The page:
That’s the company’s solution. Don’t spy on people less, just change the wording so they don’t realize it.
More consumer protection laws will be required.
BusKill is designed to wipe your laptop (Linux only) if it is snatched from you in a public place:
The idea is to connect the BusKill cable to your Linux laptop on one end, and to your belt, on the other end. When someone yanks your laptop from your lap or table, the USB cable disconnects from the laptop and triggers a udev script [1, 2, 3] that executes a series of preset operations.
These can be something as simple as activating your screensaver or shutting down your device (forcing the thief to bypass your laptop’s authentication mechanism before accessing any data), but the script can also be configured to wipe the device or delete certain folders (to prevent thieves from retrieving any sensitive data or accessing secure business backends).
Clever idea, but I — and my guess is most people — would be much more likely to stand up from the table, forgetting that the cable was attached, and yanking it out. My problem with pretty much all systems like this is the likelihood of false alarms.
EDITED TO ADD (1/14): There are Bluetooth devices that will automatically encrypt a laptop when the device isn’t in proximity. That’s a much better interface than a cable.
The Spanish Soccer League’s smartphone app spies on fans in order to find bars that are illegally streaming its games. The app listens with the microphone for the broadcasts, and then uses geolocation to figure out where the phone is.
The Spanish data protection agency has ordered the league to stop doing this. Not because it’s creepy spying, but because the terms of service — which no one reads anyway — weren’t clear.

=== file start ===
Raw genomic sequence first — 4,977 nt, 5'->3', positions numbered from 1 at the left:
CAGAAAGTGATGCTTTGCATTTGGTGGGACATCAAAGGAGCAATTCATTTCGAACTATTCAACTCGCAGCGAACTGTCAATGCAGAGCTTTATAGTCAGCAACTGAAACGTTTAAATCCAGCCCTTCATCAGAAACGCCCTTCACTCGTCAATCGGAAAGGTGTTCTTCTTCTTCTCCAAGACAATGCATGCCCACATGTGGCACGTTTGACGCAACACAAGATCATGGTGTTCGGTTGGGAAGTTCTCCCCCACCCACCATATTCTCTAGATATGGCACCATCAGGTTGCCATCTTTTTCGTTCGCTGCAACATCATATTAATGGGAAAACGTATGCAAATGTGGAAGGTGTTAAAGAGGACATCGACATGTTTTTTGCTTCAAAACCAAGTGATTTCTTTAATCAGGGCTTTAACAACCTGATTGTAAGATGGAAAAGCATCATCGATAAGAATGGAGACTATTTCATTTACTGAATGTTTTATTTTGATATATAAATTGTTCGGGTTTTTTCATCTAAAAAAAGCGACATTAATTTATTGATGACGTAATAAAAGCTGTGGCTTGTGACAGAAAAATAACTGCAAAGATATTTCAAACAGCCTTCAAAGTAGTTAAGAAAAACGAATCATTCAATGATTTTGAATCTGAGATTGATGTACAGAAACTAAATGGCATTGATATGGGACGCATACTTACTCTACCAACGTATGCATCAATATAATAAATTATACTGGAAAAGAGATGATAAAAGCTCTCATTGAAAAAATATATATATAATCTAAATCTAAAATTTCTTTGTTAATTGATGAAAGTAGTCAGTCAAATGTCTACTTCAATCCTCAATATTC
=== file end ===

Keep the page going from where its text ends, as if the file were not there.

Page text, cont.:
Krebs on Security is reporting a massive data leak by the real estate title insurance company First American Financial Corp.
“The title insurance agency collects all kinds of documents from both the buyer and seller, including Social Security numbers, drivers licenses, account statements, and even internal corporate documents if you’re a small business. You give them all kinds of private information and you expect that to stay private.”
Shoval shared a document link he’d been given by First American from a recent transaction, which referenced a record number that was nine digits long and dated April 2019. Modifying the document number in his link by numbers in either direction yielded other peoples’ records before or after the same date and time, indicating the document numbers may have been issued sequentially.
The earliest document number available on the site — 000000075 — referenced a real estate transaction from 2003. From there, the dates on the documents get closer to real time with each forward increment in the record number.
This is not an uncommon vulnerability: documents without security, just “protected” by a unique serial number that ends up being easily guessable.